Invasive plants such as blackberry or veldt grass can also impede recovery after a fire by out-competing the natives. Feral herbivores – such as rabbits, goats and horses – can overgraze the native regrowth. So controlling the weeds and feral grazers with, for instance, temporary fencing and tree guards, is a priority post-fire.

And when ecosystems aren’t able to repair themselves, it’s up to us to intervene. For instance, land managers, supported by volunteer community groups, could sow seeds or plant seedlings in fire-affected areas. This act of restoring ecosystems can be an important healing process for those affected by the fires.

Do we have enough seeds?

But for that to happen, we need enough seeds to supply restoration efforts. With millions of hectares already burnt, few areas may be left for seed collection.

This means unburnt areas are at risk of over-collection from commercial and volunteer seed collectors. Stopping this from happening is possible, however. The agencies giving out permits for seed collection must record where seeds are being sourced and how much is collected. This ensures areas aren’t stripped of seeds, rendering them less resilient.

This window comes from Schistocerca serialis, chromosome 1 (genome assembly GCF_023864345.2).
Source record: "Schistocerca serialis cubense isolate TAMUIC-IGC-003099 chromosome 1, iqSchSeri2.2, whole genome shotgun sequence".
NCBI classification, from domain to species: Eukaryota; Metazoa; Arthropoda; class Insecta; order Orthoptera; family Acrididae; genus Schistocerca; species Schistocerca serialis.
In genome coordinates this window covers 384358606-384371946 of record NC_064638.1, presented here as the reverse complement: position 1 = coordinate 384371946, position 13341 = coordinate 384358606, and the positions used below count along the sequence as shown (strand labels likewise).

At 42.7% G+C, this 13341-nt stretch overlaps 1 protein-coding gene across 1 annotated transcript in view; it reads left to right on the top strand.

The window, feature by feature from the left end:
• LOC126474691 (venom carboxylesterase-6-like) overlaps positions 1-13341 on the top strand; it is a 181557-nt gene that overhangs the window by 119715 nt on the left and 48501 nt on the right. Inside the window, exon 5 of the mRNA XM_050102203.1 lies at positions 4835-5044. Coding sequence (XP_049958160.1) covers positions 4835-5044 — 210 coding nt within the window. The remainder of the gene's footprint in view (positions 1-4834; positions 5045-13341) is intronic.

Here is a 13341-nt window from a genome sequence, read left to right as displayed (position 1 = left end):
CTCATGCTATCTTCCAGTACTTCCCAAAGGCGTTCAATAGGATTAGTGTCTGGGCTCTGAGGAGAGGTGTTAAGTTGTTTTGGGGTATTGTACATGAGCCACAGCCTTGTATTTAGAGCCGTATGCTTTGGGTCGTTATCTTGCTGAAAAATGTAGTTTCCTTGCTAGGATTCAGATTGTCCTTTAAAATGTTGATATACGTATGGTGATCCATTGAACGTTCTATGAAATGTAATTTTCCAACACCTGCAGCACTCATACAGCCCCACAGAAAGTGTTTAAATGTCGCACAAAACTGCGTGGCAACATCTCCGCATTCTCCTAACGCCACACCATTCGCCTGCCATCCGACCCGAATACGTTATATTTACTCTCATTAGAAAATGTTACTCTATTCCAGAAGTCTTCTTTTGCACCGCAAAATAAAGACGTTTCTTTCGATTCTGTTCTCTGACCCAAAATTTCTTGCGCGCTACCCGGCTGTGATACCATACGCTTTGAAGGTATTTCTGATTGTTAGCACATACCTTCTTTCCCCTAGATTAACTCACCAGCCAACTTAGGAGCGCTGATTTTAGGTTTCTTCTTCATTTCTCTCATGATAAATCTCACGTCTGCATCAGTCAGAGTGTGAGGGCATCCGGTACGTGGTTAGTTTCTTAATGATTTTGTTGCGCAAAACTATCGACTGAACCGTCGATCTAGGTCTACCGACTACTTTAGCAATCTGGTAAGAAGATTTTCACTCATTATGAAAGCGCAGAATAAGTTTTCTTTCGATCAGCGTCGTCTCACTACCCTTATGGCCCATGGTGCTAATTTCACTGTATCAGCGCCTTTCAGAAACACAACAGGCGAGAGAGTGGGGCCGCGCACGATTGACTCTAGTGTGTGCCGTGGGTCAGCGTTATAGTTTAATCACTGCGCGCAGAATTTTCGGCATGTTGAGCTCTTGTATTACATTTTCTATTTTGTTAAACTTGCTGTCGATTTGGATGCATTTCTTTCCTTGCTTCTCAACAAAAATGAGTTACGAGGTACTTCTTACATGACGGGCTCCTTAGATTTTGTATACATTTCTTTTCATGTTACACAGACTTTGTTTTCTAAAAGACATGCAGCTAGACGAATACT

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Another, more controversial issue, is whether seeds should be collected locally (perhaps within 20km or within the catchment), or from somewhere much further away and more suited to a potential future climate.

And what should we do if we lose a population of a threatened plant species? Establishing a new population or replacing a lost one using translocation is one option. Similar to capture-and-release or zoo breeding programs for reintroduction of threatened animals, translocation refers to deliberately moving plants or seeds to a new location.